While the Oklahoma and Oklahoma State men’s basketball programs dealt with rebuilding seasons, all attention should be on fellow state schools Langston University and the University of Central Oklahoma (UCO), which had historically successful 2022-23 regular season campaigns and are poised and ready to make deep postseason runs in March.
Langston is a member of the National Association of Intercollegiate Athletics (NAIA) Division I ranks and is one of the top teams in the league, which is remarkable considering the school’s one-win finish the year before. The Lions are led by head coach Chris Wright, who, in his first season, has made a significant impact.
UCO is a member of the Mid-America Intercollegiate Athletics Association (MIAA) of the NCAA’s Division II ranks and finished one of its best seasons in more than 35 years.
Both programs have done a masterful job this season on the court while also working to promote their successes, but Oklahoma drops the ball by having too narrow a focus. The state’s attention tends to stay fixed on the Sooners, Cowboys or Oklahoma City Thunder. Meanwhile, both the third-largest school in the state and the only HBCU in Oklahoma receive little or no attention.
As UCO makes a massive push for the DII tournament, it’s important to highlight what the school is doing athletically. It’s all about marketing and putting UCO’s name in conversations. You may have seen something on Facebook or Twitter from the Bronchos’ sports information director, Chris Brannick, boasting that UCO’s wrestling, softball, tennis and basketball programs were all listed in the nation’s top 10. Yet, there was no coverage of that in major newspapers or on news stations.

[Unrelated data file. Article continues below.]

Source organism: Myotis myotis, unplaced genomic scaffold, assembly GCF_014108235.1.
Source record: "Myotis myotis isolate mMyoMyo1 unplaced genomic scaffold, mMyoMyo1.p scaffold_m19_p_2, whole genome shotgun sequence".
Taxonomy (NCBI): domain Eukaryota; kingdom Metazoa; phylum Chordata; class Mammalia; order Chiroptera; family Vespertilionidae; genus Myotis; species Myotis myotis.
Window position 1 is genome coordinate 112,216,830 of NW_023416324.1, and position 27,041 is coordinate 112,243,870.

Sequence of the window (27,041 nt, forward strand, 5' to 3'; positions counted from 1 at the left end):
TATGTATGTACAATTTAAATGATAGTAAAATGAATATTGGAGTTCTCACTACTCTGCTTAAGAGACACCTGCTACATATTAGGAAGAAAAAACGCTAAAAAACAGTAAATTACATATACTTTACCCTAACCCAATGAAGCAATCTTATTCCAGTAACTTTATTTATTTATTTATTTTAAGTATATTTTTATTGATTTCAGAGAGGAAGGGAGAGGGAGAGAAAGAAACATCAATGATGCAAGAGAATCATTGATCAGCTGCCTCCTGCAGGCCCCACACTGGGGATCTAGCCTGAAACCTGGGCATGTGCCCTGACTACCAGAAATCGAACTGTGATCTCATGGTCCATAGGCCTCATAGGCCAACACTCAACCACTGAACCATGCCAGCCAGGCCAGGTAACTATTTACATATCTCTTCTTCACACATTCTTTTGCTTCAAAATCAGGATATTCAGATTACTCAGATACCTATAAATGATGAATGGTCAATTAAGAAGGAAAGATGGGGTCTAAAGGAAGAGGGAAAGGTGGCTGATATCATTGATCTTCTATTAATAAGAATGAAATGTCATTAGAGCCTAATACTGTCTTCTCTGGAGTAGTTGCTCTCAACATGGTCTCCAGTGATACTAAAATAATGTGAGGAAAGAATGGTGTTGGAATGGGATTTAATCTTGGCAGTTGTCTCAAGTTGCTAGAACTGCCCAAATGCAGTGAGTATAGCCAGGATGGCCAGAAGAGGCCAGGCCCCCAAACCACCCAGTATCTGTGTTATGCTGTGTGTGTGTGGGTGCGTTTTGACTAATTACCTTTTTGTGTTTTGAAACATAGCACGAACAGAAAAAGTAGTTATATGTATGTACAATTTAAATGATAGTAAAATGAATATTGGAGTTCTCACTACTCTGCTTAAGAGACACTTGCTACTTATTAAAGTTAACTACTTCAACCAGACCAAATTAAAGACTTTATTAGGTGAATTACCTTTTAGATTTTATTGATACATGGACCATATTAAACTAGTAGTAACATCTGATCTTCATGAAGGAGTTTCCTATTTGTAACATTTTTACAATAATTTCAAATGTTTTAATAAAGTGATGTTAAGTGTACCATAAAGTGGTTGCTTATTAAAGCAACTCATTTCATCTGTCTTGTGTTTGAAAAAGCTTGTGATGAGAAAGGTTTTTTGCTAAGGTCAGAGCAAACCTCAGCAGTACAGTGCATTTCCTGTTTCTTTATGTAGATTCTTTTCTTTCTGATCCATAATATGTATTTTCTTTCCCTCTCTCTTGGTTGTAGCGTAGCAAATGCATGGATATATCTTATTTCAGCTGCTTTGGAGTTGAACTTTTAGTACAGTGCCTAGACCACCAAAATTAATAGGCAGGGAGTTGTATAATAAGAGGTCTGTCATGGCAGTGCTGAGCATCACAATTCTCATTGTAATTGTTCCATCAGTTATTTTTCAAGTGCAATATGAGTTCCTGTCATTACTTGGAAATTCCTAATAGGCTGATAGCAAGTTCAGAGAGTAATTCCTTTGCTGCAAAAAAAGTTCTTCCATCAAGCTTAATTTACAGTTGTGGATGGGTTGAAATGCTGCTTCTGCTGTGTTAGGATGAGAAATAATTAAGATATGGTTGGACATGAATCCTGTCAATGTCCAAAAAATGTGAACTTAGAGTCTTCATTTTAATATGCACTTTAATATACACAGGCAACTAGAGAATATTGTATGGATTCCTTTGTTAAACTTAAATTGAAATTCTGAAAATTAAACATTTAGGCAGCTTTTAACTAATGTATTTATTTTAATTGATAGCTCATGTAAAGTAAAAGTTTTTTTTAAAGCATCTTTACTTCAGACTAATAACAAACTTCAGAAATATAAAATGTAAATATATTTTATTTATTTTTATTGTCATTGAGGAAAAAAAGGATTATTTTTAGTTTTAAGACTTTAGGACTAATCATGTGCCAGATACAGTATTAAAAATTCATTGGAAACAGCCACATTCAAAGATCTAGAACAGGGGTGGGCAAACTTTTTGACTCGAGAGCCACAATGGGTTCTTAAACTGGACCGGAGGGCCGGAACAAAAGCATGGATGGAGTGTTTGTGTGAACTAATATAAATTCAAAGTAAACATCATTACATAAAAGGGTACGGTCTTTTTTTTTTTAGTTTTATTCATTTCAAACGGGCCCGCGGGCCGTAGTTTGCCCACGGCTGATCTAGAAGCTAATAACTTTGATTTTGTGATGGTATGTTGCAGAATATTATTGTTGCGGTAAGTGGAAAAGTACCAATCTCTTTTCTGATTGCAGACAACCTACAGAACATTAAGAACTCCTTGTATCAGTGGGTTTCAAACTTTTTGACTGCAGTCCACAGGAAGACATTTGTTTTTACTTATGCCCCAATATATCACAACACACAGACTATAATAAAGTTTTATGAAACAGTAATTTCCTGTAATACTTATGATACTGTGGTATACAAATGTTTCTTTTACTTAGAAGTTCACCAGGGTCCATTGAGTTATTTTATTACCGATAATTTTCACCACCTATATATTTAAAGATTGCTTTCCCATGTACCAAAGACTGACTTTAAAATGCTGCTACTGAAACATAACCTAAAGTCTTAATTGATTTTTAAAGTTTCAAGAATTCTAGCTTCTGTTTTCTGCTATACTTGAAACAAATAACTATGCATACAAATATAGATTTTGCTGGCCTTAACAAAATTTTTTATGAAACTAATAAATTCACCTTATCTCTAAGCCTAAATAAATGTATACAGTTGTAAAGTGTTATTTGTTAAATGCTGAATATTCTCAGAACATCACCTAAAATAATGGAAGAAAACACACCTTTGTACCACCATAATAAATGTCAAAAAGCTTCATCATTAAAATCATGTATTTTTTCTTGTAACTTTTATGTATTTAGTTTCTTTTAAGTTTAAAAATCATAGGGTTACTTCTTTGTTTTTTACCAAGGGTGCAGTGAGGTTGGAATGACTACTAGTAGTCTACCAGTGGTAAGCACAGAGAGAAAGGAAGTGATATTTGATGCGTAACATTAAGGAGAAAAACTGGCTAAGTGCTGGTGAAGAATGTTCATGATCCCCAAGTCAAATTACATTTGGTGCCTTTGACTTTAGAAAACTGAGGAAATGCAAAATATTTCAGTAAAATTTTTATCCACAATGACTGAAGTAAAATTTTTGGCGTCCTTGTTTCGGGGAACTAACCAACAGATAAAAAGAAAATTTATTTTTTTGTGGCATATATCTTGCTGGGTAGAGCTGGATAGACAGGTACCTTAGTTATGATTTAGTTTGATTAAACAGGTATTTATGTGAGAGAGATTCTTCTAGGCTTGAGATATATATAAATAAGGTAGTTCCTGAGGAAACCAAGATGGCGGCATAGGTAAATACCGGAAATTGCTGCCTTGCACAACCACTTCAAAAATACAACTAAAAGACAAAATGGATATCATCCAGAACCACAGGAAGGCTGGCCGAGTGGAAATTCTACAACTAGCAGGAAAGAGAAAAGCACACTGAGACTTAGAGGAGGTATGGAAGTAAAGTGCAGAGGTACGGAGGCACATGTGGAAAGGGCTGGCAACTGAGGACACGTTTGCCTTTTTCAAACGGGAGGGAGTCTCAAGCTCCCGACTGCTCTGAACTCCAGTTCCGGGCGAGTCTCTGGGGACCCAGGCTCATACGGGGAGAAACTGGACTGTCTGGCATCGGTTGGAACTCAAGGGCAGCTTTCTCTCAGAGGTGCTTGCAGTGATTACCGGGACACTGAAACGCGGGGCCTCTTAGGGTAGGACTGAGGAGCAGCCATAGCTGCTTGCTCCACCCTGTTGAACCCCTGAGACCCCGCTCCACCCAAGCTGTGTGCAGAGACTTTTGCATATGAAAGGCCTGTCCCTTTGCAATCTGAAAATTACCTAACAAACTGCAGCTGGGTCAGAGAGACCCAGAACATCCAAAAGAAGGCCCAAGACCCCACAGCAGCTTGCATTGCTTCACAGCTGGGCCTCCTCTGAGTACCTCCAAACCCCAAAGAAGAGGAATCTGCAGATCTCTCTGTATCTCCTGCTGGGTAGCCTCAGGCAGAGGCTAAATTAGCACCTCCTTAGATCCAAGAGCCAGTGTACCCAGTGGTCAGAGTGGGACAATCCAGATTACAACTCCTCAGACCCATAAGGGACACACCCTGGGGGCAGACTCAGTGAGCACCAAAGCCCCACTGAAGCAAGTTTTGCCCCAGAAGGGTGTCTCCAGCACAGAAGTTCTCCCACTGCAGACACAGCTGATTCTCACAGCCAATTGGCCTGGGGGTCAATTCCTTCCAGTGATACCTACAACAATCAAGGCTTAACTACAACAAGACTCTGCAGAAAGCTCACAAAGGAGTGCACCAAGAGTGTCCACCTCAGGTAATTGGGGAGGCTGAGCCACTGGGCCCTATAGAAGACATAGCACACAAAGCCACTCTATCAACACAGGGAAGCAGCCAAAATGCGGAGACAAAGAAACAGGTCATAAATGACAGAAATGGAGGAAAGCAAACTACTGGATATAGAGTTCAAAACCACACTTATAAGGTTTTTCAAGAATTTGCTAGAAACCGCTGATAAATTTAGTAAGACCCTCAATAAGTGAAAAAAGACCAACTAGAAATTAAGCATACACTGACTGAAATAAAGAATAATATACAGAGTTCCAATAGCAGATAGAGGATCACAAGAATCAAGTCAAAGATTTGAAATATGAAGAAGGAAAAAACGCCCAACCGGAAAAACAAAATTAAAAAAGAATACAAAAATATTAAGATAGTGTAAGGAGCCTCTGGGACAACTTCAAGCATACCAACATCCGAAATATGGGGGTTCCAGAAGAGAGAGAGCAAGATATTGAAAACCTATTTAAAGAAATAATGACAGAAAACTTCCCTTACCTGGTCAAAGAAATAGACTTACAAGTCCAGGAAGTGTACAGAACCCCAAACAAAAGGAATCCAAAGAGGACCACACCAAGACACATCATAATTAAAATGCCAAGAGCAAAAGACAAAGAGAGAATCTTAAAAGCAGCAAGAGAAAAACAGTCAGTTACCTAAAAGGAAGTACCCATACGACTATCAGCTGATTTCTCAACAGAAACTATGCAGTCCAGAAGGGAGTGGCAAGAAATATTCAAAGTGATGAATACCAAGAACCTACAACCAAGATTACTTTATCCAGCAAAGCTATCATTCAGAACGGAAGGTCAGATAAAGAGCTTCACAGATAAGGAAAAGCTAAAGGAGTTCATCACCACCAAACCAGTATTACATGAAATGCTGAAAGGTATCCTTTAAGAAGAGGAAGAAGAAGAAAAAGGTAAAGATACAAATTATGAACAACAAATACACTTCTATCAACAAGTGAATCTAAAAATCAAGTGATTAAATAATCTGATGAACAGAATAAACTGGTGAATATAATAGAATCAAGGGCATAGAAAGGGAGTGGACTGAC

As for Langston, we should do a better job highlighting the accomplishments of our only HBCU. If you thought UCO was an afterthought in Oklahoma athletics, Langston isn’t even a topic, and that needs to change.
One of Central Oklahoma’s DI transfers, Curtis Haywood II, spent his first two seasons at Georgia Tech after winning a Class 6A state title at Mustang High School. He went two seasons at Tulsa and has transferred that big-school experience to UCO, which makes the team so exciting to watch. Who surrounds Haywood? A collection of experienced and young talent from around the country mixed with some young, homegrown kids from the OKC metro area makes for a successful program — not to mention having a legendary head coach, Bob Hoffman, at the helm.
As of Jan. 25, Langston ranked No. 3 in the NAIA Coaches’ Top 25 Poll, and the team leads the league in net efficiency, which is the difference between how many points a team scores and how many they allow in 100 possessions. Players Tristan Harper, AJ Rainey, D’Monte Brown and Cortez Mosley have led the push for the Lions’ NAIA dominance.
Although Langston and UCO likely won’t receive the recognition OU and OSU receive, the two schools mean a great deal to the fiber of Oklahoma, and their meteoric rises to the tops of their conferences should be celebrated.